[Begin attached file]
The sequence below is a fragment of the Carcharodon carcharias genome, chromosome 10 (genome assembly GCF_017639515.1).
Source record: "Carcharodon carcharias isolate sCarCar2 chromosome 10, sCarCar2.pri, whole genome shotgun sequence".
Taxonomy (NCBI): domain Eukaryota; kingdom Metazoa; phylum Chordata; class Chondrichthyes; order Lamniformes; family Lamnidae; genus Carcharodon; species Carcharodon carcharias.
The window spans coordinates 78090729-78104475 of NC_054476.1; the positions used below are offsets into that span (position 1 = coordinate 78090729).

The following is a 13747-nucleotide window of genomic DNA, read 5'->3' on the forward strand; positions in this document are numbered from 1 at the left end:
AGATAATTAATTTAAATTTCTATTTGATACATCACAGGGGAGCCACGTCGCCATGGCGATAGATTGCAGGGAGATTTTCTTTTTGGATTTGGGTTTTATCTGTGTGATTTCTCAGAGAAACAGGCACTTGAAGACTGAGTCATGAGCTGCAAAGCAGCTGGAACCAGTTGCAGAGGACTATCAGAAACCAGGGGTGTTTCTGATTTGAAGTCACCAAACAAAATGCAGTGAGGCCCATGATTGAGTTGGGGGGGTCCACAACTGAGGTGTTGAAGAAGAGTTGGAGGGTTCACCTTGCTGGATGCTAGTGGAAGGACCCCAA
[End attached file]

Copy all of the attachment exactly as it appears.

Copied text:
The sequence below is a fragment of the Carcharodon carcharias genome, chromosome 10 (genome assembly GCF_017639515.1).
Source record: "Carcharodon carcharias isolate sCarCar2 chromosome 10, sCarCar2.pri, whole genome shotgun sequence".
Taxonomy (NCBI): domain Eukaryota; kingdom Metazoa; phylum Chordata; class Chondrichthyes; order Lamniformes; family Lamnidae; genus Carcharodon; species Carcharodon carcharias.
The window spans coordinates 78090729-78104475 of NC_054476.1; the positions used below are offsets into that span (position 1 = coordinate 78090729).

The following is a 13747-nucleotide window of genomic DNA, read 5'->3' on the forward strand; positions in this document are numbered from 1 at the left end:
AGATAATTAATTTAAATTTCTATTTGATACATCACAGGGGAGCCACGTCGCCATGGCGATAGATTGCAGGGAGATTTTCTTTTTGGATTTGGGTTTTATCTGTGTGATTTCTCAGAGAAACAGGCACTTGAAGACTGAGTCATGAGCTGCAAAGCAGCTGGAACCAGTTGCAGAGGACTATCAGAAACCAGGGGTGTTTCTGATTTGAAGTCACCAAACAAAATGCAGTGAGGCCCATGATTGAGTTGGGGGGGTCCACAACTGAGGTGTTGAAGAAGAGTTGGAGGGTTCACCTTGCTGGATGCTAGTGGAAGGACCCCAA